Researcher: Russian hosting network runs a protection racket

It attacks shady sites, hits them up for anti-attack hosting services

The Russian Business Network, a notorious hacker and malware hosting network, runs a protection racket that extorts as much as US$2,000 a month in fees for "protective Web services" from borderline sites, a researcher alleged.

The RBNExploit blog -- which is authored by one or more anonymous researchers -- spelled out the racket run by the group, which is thought to be headquartered in St. Petersburg, Russia, and has been pegged by security professionals as a major source of malware and cyber criminal activity.

"The business model RBN uses is quite simple and effective," said in a post published on the blog. "Its affiliates and resellers comb various niche market forums and discussion areas for Web masters using or discussing protective web services, i.e. DDoS [Distributed Denial of Service] prevention. Carry out a DDoS attack on the Web site and then provide a third-party sales approach to the Web master to 'encourage' a sign-up for their DDoS prevention services."

The price for "protection:" US$2,000 per month.

The DDoS attacks are, like almost all such mass attacks, conducted by a botnet, an army of previously-compromised computers that can be told to hammer a site one day, spew huge quantities of spam the next. Numerous researchers, for example, have linked the RBN to the Storm botnet, an amorphous collection of PCs that have been infected with the Trojan by the same name. Some security experts have put the blame for a massive series of DDoS attacks against Estonian government sites last year on the RBN.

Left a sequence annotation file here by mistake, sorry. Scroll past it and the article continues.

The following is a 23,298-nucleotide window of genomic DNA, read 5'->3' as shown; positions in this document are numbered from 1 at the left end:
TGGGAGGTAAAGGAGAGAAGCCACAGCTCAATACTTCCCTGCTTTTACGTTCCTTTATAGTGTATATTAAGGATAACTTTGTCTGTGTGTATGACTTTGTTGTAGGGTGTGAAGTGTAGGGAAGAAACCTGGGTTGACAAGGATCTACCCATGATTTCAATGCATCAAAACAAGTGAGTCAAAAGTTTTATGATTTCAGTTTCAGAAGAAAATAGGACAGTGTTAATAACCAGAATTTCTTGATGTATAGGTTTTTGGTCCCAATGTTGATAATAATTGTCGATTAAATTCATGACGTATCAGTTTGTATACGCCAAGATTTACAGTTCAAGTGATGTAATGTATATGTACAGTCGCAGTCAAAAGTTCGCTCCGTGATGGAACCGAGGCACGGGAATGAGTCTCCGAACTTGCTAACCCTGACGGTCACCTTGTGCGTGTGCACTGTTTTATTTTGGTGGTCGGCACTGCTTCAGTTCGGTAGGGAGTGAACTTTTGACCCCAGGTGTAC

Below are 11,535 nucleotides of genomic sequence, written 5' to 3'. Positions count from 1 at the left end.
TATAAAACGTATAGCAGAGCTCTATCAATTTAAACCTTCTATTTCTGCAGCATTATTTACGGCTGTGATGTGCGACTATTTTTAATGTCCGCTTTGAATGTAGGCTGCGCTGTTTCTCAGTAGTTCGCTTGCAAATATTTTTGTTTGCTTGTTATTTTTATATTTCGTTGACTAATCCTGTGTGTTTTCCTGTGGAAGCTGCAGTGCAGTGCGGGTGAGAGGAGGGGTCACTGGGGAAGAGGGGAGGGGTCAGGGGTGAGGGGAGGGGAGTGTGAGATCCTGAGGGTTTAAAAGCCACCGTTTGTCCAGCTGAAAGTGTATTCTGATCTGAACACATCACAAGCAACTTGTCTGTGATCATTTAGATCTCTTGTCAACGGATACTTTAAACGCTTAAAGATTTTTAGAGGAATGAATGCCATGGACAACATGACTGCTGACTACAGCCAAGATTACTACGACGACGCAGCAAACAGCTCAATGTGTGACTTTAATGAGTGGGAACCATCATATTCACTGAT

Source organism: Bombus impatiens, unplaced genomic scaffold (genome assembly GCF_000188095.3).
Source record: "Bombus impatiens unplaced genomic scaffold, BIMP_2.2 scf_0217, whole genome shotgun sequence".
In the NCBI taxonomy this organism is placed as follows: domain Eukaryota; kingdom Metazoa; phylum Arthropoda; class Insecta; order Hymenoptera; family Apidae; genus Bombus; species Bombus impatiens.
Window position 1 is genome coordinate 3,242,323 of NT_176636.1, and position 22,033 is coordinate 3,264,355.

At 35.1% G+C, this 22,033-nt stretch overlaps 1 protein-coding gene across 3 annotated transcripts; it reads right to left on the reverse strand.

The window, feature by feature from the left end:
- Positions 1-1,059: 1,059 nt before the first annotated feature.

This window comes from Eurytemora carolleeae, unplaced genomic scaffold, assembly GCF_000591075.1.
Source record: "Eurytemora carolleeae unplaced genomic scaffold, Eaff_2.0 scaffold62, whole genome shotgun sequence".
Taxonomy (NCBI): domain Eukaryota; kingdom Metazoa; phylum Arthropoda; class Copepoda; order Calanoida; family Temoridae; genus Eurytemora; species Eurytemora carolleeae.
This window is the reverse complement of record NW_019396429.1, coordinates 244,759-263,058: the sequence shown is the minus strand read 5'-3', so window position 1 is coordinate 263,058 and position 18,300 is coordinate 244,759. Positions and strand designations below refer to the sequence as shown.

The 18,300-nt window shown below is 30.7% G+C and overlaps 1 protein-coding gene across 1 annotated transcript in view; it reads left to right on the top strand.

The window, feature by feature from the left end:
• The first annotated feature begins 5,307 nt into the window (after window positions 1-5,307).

RBNExploit noted that the domains that have recently shifted to RBN's hosting services included pornography, online pharmaceutical sales sites and what it calls "HYIP," for High Yield Investment Programs, a term that's become synonymous with investment scams, often in the form of traditional Ponzi schemes. "RBN is successful as most of these Web masters are not about to publically complain," noted the blog.

It also posted a link to a HYIP forum where discussions of RBN DDoS extortions appeared several times. "Paid very fast. A very good return from a ddos attack," wrote one users on the scam's message board in early December 2007.

"Very good support work while ddos!" added another. "I am very happy with your fast payments! THx!"

The blog traced the anti-DDoS hosting services to a IP address it had previously fingered as a "core replacement server" for RBN in Russia. It also listed several domains, including the HYIP "Golden Pig" and several drug-selling sites, that have recently moved to the RBN servers handling anti-attack hosting. Among the latter: thecanadianmeds.com and officialmedicines.com. Both those sites are now hosted on RBN servers based in Turkey, said the blog, and have previously been blacklisted by SpamHaus.org, a well-known anti-spam organization.

Phone numbers listed in the domain registration records for those sites were either incomplete, and thus unusable, or rang through to a fax machine.

Join the Computerworld newsletter!

Error: Please check your email address.
CIO
ARN
Techworld
CMO